A potential difference between the adjustive voltage 32 and the normal voltage 34 in the driving period compensates for the kickback voltage drop arising from the parasitic capacitance of the switching TFT 13. The kickback voltage (delta)Vkb is calculated by the equation below. Note that (delta)Vg denotes the voltage applied to the gate electrode of the driving TFT 12, Cgs denotes parasitic capacitance of the switching TFT 13 and Cs denotes a capacitance of the capacitor 14. Δ Vkb = Δ Vg · Cgs Cgs + Cs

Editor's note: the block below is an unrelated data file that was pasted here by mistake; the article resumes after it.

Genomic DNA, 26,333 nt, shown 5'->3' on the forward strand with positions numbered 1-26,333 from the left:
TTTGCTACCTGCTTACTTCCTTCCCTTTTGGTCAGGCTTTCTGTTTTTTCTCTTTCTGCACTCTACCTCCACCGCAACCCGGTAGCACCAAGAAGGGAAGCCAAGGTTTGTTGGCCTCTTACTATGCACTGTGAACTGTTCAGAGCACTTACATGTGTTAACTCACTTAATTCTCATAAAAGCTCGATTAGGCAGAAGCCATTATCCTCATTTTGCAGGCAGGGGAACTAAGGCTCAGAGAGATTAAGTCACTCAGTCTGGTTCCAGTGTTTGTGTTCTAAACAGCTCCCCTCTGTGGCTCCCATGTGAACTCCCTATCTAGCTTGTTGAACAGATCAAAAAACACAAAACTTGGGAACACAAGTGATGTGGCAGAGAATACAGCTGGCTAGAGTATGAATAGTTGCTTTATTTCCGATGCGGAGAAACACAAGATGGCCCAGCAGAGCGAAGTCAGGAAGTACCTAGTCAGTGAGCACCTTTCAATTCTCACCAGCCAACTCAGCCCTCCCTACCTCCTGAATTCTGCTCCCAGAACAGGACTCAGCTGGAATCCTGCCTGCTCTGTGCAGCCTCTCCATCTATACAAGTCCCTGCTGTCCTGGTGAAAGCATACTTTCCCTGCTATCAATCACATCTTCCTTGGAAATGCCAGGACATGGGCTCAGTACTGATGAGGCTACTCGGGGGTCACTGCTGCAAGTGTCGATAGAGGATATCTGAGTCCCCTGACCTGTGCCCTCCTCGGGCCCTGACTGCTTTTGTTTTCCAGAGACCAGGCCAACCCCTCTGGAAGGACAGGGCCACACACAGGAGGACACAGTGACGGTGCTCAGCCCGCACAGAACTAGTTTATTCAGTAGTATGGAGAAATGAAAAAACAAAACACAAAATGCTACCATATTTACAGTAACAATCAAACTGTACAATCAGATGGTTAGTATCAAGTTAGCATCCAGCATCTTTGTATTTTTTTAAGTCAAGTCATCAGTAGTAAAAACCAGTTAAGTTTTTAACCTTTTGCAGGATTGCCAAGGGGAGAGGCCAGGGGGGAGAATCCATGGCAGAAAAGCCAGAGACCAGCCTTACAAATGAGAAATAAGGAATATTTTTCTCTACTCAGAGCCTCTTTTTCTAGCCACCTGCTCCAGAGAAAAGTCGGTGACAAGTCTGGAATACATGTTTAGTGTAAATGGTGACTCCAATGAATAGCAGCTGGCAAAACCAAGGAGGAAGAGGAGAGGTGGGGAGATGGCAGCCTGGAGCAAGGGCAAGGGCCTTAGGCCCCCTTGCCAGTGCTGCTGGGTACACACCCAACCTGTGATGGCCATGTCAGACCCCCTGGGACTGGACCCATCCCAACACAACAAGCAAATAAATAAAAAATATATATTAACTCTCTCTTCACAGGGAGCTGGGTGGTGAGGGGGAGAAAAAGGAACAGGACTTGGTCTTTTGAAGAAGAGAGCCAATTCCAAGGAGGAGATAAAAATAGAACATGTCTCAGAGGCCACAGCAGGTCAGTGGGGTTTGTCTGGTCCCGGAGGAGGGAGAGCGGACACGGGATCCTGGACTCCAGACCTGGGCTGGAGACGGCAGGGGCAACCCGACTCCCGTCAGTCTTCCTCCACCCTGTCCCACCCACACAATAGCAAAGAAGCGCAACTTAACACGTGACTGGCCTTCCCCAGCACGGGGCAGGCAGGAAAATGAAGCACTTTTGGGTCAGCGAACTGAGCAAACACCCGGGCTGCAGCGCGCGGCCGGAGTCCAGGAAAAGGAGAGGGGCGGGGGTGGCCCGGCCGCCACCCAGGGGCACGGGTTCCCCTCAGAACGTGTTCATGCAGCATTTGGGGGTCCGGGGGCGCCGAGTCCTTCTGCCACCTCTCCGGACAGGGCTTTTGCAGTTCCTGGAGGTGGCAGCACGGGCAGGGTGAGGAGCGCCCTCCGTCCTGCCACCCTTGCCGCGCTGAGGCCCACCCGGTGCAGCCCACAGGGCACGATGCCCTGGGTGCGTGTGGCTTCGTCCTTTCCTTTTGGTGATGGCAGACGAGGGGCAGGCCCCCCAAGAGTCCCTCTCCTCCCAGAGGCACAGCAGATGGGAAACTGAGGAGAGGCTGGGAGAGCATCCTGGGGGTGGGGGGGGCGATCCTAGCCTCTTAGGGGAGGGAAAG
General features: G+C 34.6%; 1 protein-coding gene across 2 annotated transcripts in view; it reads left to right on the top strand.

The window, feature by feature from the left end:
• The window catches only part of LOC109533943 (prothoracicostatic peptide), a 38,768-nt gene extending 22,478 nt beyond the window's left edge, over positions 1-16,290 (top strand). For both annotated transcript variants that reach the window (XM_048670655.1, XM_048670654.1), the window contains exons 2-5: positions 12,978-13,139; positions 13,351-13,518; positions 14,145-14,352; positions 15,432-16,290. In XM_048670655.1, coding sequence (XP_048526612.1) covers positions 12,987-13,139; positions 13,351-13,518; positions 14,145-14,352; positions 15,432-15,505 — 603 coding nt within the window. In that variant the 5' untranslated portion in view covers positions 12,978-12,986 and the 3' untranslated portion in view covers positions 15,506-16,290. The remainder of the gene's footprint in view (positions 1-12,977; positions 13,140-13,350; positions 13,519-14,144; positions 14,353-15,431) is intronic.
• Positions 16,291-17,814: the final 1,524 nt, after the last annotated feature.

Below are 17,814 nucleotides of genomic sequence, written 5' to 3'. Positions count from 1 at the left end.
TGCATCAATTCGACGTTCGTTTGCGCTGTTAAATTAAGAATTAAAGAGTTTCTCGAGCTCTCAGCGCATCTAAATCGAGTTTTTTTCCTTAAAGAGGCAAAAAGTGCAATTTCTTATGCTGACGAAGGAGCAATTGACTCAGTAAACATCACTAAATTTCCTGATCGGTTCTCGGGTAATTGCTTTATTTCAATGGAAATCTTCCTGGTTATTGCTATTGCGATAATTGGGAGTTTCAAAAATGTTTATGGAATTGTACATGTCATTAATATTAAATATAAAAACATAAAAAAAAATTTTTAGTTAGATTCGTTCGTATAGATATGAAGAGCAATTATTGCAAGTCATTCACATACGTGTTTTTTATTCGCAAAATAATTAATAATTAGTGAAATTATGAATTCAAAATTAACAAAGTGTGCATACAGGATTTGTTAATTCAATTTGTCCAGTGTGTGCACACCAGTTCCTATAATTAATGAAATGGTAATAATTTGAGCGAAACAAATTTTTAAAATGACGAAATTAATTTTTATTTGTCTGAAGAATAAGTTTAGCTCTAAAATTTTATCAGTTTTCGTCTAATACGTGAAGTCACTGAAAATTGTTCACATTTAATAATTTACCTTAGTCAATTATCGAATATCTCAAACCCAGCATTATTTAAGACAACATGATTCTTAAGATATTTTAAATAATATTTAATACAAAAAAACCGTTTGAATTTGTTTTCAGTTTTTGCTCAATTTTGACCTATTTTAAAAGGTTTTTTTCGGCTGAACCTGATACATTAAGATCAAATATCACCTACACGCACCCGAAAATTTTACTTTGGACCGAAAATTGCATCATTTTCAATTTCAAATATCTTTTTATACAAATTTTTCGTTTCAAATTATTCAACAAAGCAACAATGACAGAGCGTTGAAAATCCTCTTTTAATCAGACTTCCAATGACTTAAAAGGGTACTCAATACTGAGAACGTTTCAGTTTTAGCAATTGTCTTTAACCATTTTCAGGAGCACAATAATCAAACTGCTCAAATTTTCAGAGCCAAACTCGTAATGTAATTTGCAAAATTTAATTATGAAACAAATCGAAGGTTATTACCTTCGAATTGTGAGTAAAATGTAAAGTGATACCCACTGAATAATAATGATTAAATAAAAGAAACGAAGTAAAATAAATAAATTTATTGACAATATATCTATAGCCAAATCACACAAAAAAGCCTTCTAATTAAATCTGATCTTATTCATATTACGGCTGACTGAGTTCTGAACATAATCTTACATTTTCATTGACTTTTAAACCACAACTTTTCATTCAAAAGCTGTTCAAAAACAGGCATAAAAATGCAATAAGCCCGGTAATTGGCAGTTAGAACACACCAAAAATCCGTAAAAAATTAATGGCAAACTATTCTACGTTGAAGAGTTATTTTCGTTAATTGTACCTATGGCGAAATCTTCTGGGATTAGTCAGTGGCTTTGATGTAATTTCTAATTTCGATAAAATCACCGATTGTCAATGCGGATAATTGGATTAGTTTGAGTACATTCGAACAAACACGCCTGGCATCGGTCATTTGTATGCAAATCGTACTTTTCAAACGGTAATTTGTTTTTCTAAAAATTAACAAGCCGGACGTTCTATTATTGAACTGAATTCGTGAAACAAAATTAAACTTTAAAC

When the addressing period of a certain scan line 22a for the preceding stage is terminated and the scan line 22a is switched to the driving period, the voltage thereof is first lowered to an adjustive voltage 32. The adjustive voltage 32 continues for an interval of the addressing period of the next scan line 22b which started the addressing period (that is, the scan line 22b of the current stage in which switching TFT 13 is turned on, according to the scan order). When the scan line 22b of the current stage is switched to the driving period, switching TFT 13 turns off and the scan line 22a is raised from the adjustive voltage to the normal voltage, such that the capacitor 14 output voltage provided to the gate of driving TFT 12 is raised to compensate for the kickback voltage. At that time, scan line 22b is then lowered, first to the adjustive voltage 32, then later raised again to the normal voltage 34. In this way, a voltage in an amount to compensate for the kickback voltage arising from the switching TFT 13 is supplemented at the capacitor 14. Accordingly, it is possible to prevent the gate voltage of the driving TFT 12 from being lowered due to the kickback voltage of the switching TFT 13.